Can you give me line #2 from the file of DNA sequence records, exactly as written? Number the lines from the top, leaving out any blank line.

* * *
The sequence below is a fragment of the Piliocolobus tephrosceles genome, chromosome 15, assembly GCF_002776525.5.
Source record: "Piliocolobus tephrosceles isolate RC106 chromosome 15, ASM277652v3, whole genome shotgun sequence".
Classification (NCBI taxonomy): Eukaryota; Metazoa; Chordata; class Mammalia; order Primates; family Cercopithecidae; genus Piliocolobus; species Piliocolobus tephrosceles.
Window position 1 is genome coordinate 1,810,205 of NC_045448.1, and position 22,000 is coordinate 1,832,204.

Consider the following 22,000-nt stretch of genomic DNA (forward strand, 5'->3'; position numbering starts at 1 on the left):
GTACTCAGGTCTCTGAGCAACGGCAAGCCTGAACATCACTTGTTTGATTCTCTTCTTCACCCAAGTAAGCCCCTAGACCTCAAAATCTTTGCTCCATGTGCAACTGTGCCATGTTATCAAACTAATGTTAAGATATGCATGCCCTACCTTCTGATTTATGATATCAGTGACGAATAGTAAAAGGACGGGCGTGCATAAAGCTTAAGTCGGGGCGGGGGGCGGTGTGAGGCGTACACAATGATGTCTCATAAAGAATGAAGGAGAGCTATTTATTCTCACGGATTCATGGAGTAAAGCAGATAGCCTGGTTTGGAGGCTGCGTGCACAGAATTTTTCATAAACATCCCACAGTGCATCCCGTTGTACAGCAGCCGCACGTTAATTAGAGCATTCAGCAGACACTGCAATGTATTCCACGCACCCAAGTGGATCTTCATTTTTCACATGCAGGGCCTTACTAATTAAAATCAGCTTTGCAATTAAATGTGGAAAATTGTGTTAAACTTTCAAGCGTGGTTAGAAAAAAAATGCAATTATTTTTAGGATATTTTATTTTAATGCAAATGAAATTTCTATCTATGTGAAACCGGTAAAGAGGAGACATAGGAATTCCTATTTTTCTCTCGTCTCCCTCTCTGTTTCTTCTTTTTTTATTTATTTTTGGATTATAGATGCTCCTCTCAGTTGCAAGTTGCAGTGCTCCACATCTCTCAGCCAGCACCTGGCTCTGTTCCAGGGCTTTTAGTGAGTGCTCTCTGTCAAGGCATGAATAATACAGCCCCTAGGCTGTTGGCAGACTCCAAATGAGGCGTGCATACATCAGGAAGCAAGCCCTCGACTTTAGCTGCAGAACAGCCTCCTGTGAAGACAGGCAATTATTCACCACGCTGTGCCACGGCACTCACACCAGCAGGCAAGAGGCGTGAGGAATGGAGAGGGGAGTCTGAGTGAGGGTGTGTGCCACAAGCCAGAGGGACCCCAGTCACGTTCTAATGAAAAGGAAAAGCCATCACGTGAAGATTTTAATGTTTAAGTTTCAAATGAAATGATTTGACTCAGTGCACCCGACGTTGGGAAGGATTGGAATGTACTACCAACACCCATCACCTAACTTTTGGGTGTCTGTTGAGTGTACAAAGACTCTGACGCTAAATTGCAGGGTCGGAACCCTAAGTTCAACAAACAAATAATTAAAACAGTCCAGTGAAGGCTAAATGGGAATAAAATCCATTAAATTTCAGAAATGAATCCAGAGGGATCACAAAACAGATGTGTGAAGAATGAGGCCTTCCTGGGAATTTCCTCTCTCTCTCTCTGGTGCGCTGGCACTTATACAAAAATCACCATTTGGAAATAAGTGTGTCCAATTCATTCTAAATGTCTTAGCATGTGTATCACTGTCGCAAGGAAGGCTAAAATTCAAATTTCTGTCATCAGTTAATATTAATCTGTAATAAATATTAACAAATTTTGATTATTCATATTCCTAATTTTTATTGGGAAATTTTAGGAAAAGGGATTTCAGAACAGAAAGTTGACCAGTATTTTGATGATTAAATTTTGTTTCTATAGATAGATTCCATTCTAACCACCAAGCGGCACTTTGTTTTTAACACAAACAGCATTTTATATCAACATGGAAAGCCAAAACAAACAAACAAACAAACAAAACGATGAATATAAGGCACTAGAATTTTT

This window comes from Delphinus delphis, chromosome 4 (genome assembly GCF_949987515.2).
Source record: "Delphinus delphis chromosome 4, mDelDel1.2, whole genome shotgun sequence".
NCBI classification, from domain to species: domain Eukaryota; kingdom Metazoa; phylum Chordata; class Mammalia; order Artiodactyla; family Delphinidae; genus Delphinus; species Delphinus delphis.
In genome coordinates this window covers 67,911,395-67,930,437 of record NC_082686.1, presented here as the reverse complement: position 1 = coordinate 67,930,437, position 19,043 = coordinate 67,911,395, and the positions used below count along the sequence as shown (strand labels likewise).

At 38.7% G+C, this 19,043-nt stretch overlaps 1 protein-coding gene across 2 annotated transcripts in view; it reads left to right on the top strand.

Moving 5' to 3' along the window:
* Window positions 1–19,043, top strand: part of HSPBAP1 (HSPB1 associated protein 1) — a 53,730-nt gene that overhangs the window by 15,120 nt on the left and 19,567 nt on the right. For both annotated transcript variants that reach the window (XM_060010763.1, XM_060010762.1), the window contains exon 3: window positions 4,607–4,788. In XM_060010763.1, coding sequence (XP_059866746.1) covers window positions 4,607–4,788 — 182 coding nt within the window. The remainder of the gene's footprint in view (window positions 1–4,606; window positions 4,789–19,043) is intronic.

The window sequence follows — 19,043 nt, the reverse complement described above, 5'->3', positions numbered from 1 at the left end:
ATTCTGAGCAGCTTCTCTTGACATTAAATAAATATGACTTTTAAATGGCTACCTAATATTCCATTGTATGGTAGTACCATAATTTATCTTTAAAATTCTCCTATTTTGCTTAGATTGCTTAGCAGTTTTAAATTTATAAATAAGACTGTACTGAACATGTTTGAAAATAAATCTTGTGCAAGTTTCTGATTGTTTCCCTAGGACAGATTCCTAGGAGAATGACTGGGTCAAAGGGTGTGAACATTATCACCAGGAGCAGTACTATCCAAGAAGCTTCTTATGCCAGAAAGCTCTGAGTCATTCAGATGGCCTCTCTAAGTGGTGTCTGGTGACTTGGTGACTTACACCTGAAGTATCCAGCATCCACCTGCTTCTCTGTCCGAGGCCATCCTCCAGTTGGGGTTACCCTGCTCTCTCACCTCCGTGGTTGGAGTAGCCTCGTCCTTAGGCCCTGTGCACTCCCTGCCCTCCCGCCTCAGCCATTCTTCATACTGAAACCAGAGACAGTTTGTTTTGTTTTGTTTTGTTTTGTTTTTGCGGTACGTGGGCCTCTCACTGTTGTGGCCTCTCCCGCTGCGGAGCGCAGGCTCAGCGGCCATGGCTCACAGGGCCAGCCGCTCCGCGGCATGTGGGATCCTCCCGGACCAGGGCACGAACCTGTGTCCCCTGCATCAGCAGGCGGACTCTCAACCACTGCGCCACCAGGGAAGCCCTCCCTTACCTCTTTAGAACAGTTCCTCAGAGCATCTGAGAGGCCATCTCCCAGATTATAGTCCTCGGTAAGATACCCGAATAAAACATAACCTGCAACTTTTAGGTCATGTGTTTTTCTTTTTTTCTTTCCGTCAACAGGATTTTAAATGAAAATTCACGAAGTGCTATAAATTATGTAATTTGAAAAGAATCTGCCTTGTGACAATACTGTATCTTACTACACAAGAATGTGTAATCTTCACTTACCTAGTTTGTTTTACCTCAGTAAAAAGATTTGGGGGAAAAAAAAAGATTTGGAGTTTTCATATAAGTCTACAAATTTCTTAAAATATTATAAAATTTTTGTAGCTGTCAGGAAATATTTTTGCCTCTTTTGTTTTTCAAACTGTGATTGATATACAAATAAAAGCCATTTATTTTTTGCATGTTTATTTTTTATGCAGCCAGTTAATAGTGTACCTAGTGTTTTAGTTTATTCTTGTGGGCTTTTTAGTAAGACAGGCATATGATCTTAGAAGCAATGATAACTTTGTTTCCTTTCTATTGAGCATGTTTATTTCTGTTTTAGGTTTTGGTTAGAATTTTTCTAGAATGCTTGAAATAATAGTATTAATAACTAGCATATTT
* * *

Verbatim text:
Source record: "Piliocolobus tephrosceles isolate RC106 chromosome 15, ASM277652v3, whole genome shotgun sequence".